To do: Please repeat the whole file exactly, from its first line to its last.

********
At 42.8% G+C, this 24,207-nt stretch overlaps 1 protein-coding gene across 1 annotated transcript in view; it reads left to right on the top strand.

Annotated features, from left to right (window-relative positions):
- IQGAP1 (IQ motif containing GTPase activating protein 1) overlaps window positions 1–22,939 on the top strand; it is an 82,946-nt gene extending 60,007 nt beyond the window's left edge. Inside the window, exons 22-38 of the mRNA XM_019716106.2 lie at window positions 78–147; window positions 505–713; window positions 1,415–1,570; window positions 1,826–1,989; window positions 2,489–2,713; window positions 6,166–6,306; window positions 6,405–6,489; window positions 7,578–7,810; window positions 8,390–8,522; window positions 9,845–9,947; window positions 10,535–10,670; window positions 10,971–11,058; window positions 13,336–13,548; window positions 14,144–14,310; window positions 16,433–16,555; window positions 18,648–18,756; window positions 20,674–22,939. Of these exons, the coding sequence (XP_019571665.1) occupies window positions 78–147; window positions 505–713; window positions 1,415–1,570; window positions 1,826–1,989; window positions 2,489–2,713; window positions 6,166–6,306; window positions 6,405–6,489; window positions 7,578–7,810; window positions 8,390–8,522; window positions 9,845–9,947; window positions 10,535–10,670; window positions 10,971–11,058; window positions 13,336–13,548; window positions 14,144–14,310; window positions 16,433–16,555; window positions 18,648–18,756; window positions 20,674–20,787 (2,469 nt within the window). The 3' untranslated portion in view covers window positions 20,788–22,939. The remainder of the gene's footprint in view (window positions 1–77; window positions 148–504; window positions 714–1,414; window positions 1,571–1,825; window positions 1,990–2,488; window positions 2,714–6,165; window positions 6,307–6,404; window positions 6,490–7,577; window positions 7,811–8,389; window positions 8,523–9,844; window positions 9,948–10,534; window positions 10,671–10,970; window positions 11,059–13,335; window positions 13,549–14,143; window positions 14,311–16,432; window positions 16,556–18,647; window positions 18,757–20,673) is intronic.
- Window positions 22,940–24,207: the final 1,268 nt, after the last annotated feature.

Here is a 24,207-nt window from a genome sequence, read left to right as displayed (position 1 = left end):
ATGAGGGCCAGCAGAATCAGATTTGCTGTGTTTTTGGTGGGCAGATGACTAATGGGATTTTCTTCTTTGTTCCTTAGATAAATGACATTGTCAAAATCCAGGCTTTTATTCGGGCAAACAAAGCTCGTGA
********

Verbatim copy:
At 42.8% G+C, this 24,207-nt stretch overlaps 1 protein-coding gene across 1 annotated transcript in view; it reads left to right on the top strand.

Annotated features, from left to right (window-relative positions):
- IQGAP1 (IQ motif containing GTPase activating protein 1) overlaps window positions 1–22,939 on the top strand; it is an 82,946-nt gene extending 60,007 nt beyond the window's left edge. Inside the window, exons 22-38 of the mRNA XM_019716106.2 lie at window positions 78–147; window positions 505–713; window positions 1,415–1,570; window positions 1,826–1,989; window positions 2,489–2,713; window positions 6,166–6,306; window positions 6,405–6,489; window positions 7,578–7,810; window positions 8,390–8,522; window positions 9,845–9,947; window positions 10,535–10,670; window positions 10,971–11,058; window positions 13,336–13,548; window positions 14,144–14,310; window positions 16,433–16,555; window positions 18,648–18,756; window positions 20,674–22,939. Of these exons, the coding sequence (XP_019571665.1) occupies window positions 78–147; window positions 505–713; window positions 1,415–1,570; window positions 1,826–1,989; window positions 2,489–2,713; window positions 6,166–6,306; window positions 6,405–6,489; window positions 7,578–7,810; window positions 8,390–8,522; window positions 9,845–9,947; window positions 10,535–10,670; window positions 10,971–11,058; window positions 13,336–13,548; window positions 14,144–14,310; window positions 16,433–16,555; window positions 18,648–18,756; window positions 20,674–20,787 (2,469 nt within the window). The 3' untranslated portion in view covers window positions 20,788–22,939. The remainder of the gene's footprint in view (window positions 1–77; window positions 148–504; window positions 714–1,414; window positions 1,571–1,825; window positions 1,990–2,488; window positions 2,714–6,165; window positions 6,307–6,404; window positions 6,490–7,577; window positions 7,811–8,389; window positions 8,523–9,844; window positions 9,948–10,534; window positions 10,671–10,970; window positions 11,059–13,335; window positions 13,549–14,143; window positions 14,311–16,432; window positions 16,556–18,647; window positions 18,757–20,673) is intronic.
- Window positions 22,940–24,207: the final 1,268 nt, after the last annotated feature.

Here is a 24,207-nt window from a genome sequence, read left to right as displayed (position 1 = left end):
ATGAGGGCCAGCAGAATCAGATTTGCTGTGTTTTTGGTGGGCAGATGACTAATGGGATTTTCTTCTTTGTTCCTTAGATAAATGACATTGTCAAAATCCAGGCTTTTATTCGGGCAAACAAAGCTCGTGA